Nevertheless, each time I ask my students -- how do you rehearse? -- there is a silence, a pause.
They don't understand the question.
I love rehearsals and I do not like to watch my own shows.
They don't understand it either.
Rehearsals is the working time!
What do I do?
I represent them all -- the public, the text, the actors. I am a mediator, a machmaker, a midwife. I put it all together.
After you cast the show, you have to go back to the script and find the ways the text could work with the new "partner" -- your actors. Now instead of your imagination only you can try on "live" material! Many things won't work, but you will find many unexpected discoveries. This is why you, director, must have (many) choices. "One" way is not a choice!
If you read my pages on "chronotope" of the spectacle, you understand that only now with your actors you can "write" your stage messages in time and space. Now you can try your "visions" in practical terms of Mise-en-Scene. You better be ready! One page = one hour. Look at your schedule and budget your time. And remember, there is time for "you" directing and trying and the time they, your actors, need to enter the "world of the play"... Remember, you began your journey way ahead of them.
I do not know what I like better; the ideas or the problems... The ideas are born from my problems. And actors' problems are my problems. If they have no problems, no questions -- I am in trouble. But first you have to get the play under control, to make sure that they overcome the tyrany of the text. Script is for them, not the opposite! Don't let your actors read the play without action ideas, move them, let them move -- even if, they are not ready. You lead, they will follow.
Oh, yes, go for improvization right away; you always can return back to the play. The words must become their words before they memorize them. And, listen, easy with the blocking! Directions -- yes, but wait for their instincts, their moves, their impulse. Yes, yes, take the pages away from them! Strip them from the defence the words give them, see much they got already. Give the pages back -- and take them away again. Run the scene until the two will meet... Most likely they won't even remember how did it take place. The way we do not remember how we began to walk or talk...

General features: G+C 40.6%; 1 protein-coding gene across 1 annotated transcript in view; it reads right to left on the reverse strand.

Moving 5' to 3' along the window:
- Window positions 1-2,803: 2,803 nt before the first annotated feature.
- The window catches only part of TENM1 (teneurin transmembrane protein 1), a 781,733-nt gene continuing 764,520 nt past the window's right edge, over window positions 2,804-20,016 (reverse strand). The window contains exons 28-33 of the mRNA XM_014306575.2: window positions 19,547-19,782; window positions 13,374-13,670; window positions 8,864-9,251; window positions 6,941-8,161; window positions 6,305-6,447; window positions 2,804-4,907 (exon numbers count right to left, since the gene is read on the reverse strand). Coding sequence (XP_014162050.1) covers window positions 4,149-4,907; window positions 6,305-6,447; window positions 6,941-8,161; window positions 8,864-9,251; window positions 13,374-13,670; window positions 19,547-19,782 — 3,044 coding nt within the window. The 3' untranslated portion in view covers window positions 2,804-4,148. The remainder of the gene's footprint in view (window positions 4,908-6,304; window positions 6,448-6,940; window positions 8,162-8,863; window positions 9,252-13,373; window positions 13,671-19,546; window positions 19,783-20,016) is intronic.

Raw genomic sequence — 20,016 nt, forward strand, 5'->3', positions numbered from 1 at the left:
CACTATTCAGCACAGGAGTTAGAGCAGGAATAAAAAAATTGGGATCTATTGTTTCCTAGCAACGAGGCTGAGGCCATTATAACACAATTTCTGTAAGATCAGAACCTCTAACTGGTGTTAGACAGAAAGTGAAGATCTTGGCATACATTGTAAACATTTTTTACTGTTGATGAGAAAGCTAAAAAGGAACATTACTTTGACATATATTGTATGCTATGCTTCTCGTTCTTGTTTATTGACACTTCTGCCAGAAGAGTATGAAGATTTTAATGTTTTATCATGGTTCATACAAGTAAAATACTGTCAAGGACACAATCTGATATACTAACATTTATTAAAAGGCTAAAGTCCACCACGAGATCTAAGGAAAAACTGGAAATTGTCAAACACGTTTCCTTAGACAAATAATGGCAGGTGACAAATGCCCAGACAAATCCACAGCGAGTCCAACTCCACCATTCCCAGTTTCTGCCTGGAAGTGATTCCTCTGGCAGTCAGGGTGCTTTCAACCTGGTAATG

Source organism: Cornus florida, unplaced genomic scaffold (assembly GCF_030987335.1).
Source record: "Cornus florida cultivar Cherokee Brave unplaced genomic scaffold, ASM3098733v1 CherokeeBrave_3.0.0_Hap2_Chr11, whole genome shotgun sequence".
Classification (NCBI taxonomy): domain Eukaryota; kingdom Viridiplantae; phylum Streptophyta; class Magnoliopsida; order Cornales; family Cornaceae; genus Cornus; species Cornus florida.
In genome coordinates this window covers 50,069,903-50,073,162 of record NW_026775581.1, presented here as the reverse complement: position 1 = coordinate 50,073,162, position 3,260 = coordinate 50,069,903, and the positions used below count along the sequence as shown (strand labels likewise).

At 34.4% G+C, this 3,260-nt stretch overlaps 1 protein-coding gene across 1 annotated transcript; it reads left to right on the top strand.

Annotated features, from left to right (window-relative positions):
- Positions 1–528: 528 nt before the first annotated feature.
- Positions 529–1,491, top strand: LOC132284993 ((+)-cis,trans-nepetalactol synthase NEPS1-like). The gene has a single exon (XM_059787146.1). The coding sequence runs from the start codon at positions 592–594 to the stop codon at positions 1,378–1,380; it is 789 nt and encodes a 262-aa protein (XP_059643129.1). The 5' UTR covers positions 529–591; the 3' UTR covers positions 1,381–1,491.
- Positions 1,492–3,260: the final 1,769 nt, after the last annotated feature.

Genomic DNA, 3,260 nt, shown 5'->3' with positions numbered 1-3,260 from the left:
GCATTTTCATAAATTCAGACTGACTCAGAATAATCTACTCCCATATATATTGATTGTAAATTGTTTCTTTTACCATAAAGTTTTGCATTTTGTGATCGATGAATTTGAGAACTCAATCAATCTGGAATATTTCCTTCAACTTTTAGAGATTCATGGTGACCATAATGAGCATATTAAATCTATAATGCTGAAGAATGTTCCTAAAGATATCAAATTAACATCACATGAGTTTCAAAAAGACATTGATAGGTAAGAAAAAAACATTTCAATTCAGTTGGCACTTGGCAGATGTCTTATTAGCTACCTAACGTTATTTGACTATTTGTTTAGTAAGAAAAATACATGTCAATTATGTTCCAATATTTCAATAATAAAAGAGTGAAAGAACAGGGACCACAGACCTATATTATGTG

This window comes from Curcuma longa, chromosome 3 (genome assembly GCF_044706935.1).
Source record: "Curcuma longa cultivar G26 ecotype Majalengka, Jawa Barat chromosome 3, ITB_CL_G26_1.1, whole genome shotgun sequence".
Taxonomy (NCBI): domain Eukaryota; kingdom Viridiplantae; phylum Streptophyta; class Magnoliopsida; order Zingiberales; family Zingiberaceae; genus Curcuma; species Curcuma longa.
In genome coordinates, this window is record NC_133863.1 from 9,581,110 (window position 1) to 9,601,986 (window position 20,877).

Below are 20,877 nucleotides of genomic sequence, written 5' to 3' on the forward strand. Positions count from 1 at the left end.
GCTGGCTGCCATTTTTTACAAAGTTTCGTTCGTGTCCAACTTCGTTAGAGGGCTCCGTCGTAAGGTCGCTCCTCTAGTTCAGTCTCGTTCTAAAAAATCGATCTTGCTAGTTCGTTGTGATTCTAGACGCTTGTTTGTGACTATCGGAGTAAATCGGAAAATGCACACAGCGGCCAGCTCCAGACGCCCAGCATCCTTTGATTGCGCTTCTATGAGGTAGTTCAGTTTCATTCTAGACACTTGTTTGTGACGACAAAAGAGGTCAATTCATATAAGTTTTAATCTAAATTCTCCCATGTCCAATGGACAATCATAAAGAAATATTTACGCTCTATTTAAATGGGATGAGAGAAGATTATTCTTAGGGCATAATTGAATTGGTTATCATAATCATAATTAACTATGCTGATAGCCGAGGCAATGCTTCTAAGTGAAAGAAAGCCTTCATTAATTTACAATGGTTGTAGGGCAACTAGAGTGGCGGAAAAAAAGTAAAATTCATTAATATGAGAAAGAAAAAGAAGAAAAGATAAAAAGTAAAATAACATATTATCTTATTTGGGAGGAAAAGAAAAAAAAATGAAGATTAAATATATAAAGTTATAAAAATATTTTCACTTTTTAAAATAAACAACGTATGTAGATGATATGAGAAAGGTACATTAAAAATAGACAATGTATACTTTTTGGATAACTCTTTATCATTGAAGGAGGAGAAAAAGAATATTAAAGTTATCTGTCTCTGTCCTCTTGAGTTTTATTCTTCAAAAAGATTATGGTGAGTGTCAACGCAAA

Introduce the working prop and costumes as soon as possible. Structure the main configuration of the space they will exist in on stage; table, chairs and so on. Let them get used to the "world of the show"....
At some point you will notice that most of your work with actors is done, in fact, they want you to leave them alone, they have to focus on their characters (they will ask you, when they, as teenagers, need your help). Listen, you have to work with designers; this is the tech weekend... Look, if you did everything right, the show has it own inercia by now and will roll into spectacle the night the public join the stage. Don't push Whatever you didn't get, unlikely you can get at this stage. You can assist, turn, cut a bit... but your directing process is over. Think about another show, another play... Let it go, let your actors and your public to have it. Enjoy them enjoying the show...
Do yourself a favor, learn from the mistakes you made. They are more valuable for your future productions. What you got, you have it. Watch what you didn't get. Only if you see things you could done differently (not them), you still can see the show. If not, why bother to come to see it.
All directing pages are moved to direct.vtheatre.net; five subdirectories (not developed yet).
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In class: directing genre: tragedy, comedy, drama
Online plays and director's notes are in SHOWS directory
Spring 2003: Don Juan, Moliere
2004: Wild Strawberries, Bergman